The first seeming exception to the efficient-market hypothesis arose from a study of small-cap stocks. In 1980, Rolf Banz, a Fama Ph.D. student, told Fama his research showed that the stocks of companies with small market caps outperformed the overall market over a long horizon. “This was the first crack in the best of all possible worlds, where CAPM had worked so well,” recalls Banz. “I had the misfortune of being the first one to question the faith.” At first, Fama was more than skeptical. “I wouldn’t say he was hostile, but he wasn’t particularly enthusiastic or encouraging,” recalls Banz. Fama forced Banz to test his results to what Banz calls “the breaking point.”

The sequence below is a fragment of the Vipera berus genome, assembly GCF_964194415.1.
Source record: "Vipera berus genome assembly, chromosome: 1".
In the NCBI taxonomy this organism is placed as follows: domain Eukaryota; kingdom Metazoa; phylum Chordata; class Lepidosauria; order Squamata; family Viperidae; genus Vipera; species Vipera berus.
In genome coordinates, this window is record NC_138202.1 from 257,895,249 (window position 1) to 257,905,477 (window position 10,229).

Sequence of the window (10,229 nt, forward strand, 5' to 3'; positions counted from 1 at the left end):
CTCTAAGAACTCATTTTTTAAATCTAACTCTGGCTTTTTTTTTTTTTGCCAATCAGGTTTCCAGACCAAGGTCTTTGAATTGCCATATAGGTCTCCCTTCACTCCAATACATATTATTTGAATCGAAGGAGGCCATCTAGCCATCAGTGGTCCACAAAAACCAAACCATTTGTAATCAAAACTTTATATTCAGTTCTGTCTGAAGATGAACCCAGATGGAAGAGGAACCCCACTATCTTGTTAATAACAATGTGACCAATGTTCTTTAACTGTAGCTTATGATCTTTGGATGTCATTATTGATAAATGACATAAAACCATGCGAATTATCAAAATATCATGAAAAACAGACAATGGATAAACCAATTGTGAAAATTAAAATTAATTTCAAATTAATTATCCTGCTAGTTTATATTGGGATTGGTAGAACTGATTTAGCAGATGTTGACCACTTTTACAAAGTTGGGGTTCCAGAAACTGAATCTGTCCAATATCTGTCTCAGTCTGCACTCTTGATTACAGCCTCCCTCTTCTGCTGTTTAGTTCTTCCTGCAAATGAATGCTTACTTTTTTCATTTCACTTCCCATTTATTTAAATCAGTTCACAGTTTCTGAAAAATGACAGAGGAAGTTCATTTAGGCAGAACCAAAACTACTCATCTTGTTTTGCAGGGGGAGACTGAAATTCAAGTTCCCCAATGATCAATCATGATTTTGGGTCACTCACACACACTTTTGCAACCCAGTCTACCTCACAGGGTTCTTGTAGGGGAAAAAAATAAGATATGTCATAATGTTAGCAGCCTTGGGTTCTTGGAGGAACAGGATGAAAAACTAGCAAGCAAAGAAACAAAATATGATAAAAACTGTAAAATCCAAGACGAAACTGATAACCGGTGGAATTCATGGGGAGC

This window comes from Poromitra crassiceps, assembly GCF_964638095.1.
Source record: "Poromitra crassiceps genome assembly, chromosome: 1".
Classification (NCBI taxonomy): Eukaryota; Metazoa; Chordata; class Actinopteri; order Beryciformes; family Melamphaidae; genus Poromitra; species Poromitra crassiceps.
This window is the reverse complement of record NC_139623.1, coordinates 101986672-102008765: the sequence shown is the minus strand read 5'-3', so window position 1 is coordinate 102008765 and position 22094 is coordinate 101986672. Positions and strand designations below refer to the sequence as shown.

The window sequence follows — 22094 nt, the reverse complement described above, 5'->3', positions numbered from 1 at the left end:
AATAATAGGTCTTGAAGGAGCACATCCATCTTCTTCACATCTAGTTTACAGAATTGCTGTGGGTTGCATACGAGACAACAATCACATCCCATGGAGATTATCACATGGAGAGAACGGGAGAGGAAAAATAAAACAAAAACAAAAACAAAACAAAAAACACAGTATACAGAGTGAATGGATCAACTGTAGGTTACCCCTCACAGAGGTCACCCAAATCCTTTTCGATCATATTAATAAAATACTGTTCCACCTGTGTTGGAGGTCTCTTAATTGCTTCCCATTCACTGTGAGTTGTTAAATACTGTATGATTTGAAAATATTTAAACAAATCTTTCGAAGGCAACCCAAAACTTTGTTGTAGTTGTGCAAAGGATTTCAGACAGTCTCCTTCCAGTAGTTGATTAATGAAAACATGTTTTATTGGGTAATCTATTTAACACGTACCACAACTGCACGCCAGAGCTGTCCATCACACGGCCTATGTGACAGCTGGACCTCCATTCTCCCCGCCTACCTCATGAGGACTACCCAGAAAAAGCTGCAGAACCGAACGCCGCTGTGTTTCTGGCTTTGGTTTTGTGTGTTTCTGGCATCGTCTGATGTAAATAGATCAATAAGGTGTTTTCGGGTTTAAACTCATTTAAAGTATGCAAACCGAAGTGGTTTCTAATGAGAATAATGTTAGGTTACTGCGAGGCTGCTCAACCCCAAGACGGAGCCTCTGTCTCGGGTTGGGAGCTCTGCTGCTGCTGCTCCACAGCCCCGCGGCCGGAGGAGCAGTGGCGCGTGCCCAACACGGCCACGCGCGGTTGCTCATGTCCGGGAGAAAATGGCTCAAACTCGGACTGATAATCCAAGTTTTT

To his credit, Fama allowed the data to triumph. By a remarkable coincidence, in 1981, Booth and his partner Rex Sinquefield were launching DFA. The idea was to develop index funds of small companies, since investors then had virtually no choices if they wanted to buy baskets of stocks in the category. “It was originally a diversification strategy,” says Sinquefield. “We asked Gene to be an investor and director, and he said yes. Then he said, ‘I’ve got a Ph.D. student whose thesis shows that small-cap companies outperform.’ ” Banz’s findings became a powerful sales tool for DFA, and Fama helped design the company’s small-cap funds.

The next breakthrough caused an even bigger upheaval. The concept that value stocks — downtrodden, unloved companies with low price-to-book or price-to-earnings ratios — delivered far better-than-average returns was nothing new. It dated back to the writings of Benjamin Graham and David Dodd in the 1940s. But convincing, scientific testing was needed to prove it.